Sivas which is known by Greeks as Sevasteia (Gr: Σεβάστεια) was in earlier times called Suvaz and was an ancient Pontic town and now a seat of a prefecture in Turkey. The town was built at the foot of Mount Paryadris (Gr) and 2km from the Ali/Halys River (Tr: Kizilirmak). The town is an important communal link for Turkey. Close to the town is a road that links the northern regions of Asia Minor with Kayseri as well as the road that leads to Baghdad. There are three bridges in the region which pass over the Kizilirmak. One was built during the Roman era and leads to Tokat while the other two are for roads leading to Kayseri and Baghdad.
Before the exchange of populations (1923) Sivas consisted of 43,000 residents of whom 1,500 were Greek and 9,100 were Armenian. After the exchange, in 1927, the population reduced to 29,700. According to S.Ioannidis, around the middle of the 19th century the population of the town was 17,000 and the majority were Muslim Turks.
View a list of the Greek settlements of Sivas
It's believed that modern Sivas isn't located at the site of ancient Sevasteia. A number of archaeologists believe ancient Sevasteia is located 8km from today's town at a village named Gavras (Gr: Γαβράς) which is close to the Kizilirmak. According to many researchers ancient Sevasteia was called Kavyra (Gr: Κάβειρα). Oeconomidis identifies Neocaesarea as being close to Kavyra. Later, Pompey renamed it Diospolis (Gr: Διόσπολη) and Marcus Antonius passed it over to the son of Pharnaces and grandson of Mithradates VI. Later, it came under the rule of Polemon and following his death his widow Pythodora renamed it Sevasti to honor August which the Greeks referred to as Sevasto.
In close proximity to today's Sivas was the Lake of Sebaste where the 40 martyrs were killed. S Ioannidis who visited the region in the mid 19th century mentioned that the lake had all but dried up. Following the Persian Wars, Justinian paid extra attention to the town and built walls around it while during the years of Procopius a large fortress was built in the centre of the town. In the 11th century the Armenian king Synecherin swapped the district Baspurakan in his own country, with Sevasteia which thus became the capital of Armenia Minor. The town was later ruled by the Seljuks, Ottoman Sultan Beyazit I (1397) and Tamerlane (1400). Tamerlane had ordered his cavalry to trample over 4,000 children of the town following his retreat from the town and subsequent handing back to the Ottomans.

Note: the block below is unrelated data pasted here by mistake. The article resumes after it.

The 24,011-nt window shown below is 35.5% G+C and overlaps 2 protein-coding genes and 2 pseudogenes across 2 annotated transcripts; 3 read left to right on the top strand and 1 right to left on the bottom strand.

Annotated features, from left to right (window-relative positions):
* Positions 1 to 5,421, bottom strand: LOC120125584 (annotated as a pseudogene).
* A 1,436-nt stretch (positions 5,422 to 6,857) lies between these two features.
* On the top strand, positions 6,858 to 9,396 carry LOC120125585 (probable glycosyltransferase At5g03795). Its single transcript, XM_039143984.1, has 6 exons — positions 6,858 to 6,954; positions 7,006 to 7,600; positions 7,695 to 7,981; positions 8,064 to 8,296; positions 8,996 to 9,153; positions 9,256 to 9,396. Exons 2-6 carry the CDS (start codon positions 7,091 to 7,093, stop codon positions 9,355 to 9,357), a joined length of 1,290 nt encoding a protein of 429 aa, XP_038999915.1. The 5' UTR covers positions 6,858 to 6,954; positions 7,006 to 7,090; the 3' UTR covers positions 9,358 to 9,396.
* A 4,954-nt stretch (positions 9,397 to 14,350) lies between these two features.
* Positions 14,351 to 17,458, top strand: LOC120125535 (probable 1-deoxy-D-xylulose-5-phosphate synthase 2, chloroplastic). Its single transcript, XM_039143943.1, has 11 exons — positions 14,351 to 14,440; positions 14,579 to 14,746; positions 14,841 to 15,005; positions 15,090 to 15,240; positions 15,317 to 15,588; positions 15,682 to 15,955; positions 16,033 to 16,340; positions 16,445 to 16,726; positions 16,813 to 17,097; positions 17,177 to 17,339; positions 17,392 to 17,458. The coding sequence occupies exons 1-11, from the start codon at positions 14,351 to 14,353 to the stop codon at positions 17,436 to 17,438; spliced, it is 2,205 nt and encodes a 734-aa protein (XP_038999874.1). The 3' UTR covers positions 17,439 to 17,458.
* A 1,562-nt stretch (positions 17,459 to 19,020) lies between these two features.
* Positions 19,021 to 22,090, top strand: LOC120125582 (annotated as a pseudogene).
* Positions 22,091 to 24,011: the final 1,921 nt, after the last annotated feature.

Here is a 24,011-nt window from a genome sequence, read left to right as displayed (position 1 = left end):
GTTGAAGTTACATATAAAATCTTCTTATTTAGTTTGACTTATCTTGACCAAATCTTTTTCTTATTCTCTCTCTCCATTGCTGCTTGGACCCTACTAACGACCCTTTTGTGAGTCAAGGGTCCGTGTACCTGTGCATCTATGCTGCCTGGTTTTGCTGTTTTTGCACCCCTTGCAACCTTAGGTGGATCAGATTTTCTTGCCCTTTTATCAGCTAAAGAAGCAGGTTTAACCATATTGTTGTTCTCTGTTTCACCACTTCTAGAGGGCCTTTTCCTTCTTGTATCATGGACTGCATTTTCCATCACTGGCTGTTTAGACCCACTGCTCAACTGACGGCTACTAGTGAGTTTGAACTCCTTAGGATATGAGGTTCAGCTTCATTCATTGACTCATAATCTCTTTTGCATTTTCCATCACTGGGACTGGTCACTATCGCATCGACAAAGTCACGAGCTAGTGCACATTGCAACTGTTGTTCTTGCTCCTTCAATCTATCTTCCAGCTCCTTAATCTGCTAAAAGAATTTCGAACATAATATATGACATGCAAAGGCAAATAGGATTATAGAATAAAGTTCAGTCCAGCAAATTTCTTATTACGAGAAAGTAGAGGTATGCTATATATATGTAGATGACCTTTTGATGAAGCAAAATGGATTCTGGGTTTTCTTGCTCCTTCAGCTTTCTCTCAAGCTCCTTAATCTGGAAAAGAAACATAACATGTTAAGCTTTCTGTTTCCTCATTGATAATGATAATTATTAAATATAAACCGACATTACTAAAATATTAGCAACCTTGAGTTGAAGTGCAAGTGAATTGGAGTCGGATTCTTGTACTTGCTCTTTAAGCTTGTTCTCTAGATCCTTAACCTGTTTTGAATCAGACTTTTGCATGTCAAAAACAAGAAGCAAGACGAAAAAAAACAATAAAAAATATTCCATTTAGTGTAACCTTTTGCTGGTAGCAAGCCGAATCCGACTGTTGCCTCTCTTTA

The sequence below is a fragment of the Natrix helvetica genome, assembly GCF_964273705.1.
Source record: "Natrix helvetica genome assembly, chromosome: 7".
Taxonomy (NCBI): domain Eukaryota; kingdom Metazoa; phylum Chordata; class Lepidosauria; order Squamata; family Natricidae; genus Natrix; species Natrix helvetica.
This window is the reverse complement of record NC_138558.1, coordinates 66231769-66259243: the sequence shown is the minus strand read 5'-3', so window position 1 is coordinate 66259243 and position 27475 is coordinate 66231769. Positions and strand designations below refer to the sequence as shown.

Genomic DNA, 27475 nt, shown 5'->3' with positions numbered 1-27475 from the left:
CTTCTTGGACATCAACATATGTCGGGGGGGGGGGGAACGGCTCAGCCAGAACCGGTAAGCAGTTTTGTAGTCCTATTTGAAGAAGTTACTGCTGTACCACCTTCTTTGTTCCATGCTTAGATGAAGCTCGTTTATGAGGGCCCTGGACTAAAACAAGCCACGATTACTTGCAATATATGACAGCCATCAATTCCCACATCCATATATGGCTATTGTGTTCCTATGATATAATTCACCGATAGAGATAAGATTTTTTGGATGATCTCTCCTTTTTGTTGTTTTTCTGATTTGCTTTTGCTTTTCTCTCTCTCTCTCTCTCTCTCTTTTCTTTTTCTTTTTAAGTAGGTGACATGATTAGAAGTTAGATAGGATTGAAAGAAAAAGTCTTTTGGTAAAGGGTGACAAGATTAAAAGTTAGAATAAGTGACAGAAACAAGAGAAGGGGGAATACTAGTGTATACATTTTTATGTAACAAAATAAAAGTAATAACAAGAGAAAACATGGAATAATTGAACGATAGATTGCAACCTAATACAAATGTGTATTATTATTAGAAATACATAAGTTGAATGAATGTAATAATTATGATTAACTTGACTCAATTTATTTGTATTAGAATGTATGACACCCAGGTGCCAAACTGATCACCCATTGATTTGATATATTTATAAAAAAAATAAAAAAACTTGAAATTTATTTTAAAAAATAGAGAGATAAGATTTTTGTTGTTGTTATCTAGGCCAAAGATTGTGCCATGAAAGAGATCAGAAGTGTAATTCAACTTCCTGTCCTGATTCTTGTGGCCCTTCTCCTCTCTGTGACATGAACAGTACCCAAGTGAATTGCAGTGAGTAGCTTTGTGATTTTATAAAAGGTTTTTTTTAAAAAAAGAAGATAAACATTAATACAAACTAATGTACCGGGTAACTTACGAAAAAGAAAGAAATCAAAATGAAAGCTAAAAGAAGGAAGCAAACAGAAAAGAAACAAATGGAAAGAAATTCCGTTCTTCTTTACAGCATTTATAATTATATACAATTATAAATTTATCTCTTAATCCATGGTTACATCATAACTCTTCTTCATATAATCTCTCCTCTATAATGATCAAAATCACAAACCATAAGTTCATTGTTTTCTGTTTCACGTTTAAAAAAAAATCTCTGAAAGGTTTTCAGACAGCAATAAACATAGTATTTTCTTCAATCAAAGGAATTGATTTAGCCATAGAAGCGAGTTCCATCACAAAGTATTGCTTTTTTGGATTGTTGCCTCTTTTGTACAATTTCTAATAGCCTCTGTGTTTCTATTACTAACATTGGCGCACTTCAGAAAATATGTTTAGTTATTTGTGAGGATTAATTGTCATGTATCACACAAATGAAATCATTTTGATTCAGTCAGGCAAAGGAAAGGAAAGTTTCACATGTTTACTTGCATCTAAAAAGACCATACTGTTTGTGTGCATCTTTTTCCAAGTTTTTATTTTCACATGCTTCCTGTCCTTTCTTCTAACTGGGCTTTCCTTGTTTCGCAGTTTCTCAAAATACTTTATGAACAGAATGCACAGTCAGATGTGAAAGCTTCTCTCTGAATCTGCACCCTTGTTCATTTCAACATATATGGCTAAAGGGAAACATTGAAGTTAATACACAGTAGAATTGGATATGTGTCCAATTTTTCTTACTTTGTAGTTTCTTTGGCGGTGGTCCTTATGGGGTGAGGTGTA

The Gök Medrese is a 13th century Islamic educational institution built by Kaloyannis of Konya. Source
Sevasteia has many buildings and monuments including an Armenian Monastery (Holy Cross) which is believed to have been built by the Apostle Thadaio and the Gök Medrese which was built by Kaloyannis of Konya/Iconium (c. 1272). According to S. Ioannidis close to the town there were well known salt works as well as mines. Wheat, legumes and fruit were also in abundance in the region. Before the exchange (1923), the Greeks had a church (Saint George) which was formerly an Armenian church, as well as a primary school.
When the Greeks of Pontus were being persecuted by the Neo-Turks beginning in 1916, Sivas was the destination for those who were being ‘re-settled' or in effect being sent on death marches. During the same period, in September of 1919, the Sivas Congress took place. The call for the congress was made by Mustafa Kemal three months earlier. It was at the Sivas Congress that vital decisions were made which determined future policies in the War of Independence. On the 2nd of July 1993, 37 people, mostly Alevi, were massacred in what is now known as the Sivas massacre. The victims, who had been gathered at a cultural festival were massacred when a group of radical Islamists set fire to a hotel where the Alevi group had been gathered.
The Encyclopaedia of Pontian Hellenism. Malliaris Paedia.